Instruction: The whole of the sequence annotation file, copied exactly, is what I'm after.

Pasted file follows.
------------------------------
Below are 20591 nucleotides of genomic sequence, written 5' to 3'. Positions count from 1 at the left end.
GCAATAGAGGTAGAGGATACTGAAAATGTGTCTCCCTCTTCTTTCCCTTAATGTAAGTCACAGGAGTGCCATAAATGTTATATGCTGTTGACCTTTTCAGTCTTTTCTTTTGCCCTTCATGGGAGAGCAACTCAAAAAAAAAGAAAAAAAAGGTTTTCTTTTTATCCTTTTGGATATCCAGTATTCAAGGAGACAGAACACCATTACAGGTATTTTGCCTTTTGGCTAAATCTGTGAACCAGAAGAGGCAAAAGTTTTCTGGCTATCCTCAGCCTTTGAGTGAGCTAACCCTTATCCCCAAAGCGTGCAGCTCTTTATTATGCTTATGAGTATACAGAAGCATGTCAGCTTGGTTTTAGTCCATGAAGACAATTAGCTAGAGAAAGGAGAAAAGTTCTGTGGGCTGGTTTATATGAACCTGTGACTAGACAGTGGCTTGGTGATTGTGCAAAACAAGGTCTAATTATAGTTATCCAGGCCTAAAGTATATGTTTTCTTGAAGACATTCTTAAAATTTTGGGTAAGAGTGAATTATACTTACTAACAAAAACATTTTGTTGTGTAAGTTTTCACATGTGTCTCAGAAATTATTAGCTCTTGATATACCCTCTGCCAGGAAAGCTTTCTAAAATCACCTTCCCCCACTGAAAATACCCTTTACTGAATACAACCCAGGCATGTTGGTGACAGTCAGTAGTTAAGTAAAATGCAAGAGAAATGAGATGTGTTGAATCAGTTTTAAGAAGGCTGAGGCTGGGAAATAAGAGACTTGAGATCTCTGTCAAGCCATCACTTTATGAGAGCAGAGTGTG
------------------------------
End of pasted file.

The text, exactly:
Below are 20591 nucleotides of genomic sequence, written 5' to 3'. Positions count from 1 at the left end.
GCAATAGAGGTAGAGGATACTGAAAATGTGTCTCCCTCTTCTTTCCCTTAATGTAAGTCACAGGAGTGCCATAAATGTTATATGCTGTTGACCTTTTCAGTCTTTTCTTTTGCCCTTCATGGGAGAGCAACTCAAAAAAAAAGAAAAAAAAGGTTTTCTTTTTATCCTTTTGGATATCCAGTATTCAAGGAGACAGAACACCATTACAGGTATTTTGCCTTTTGGCTAAATCTGTGAACCAGAAGAGGCAAAAGTTTTCTGGCTATCCTCAGCCTTTGAGTGAGCTAACCCTTATCCCCAAAGCGTGCAGCTCTTTATTATGCTTATGAGTATACAGAAGCATGTCAGCTTGGTTTTAGTCCATGAAGACAATTAGCTAGAGAAAGGAGAAAAGTTCTGTGGGCTGGTTTATATGAACCTGTGACTAGACAGTGGCTTGGTGATTGTGCAAAACAAGGTCTAATTATAGTTATCCAGGCCTAAAGTATATGTTTTCTTGAAGACATTCTTAAAATTTTGGGTAAGAGTGAATTATACTTACTAACAAAAACATTTTGTTGTGTAAGTTTTCACATGTGTCTCAGAAATTATTAGCTCTTGATATACCCTCTGCCAGGAAAGCTTTCTAAAATCACCTTCCCCCACTGAAAATACCCTTTACTGAATACAACCCAGGCATGTTGGTGACAGTCAGTAGTTAAGTAAAATGCAAGAGAAATGAGATGTGTTGAATCAGTTTTAAGAAGGCTGAGGCTGGGAAATAAGAGACTTGAGATCTCTGTCAAGCCATCACTTTATGAGAGCAGAGTGTG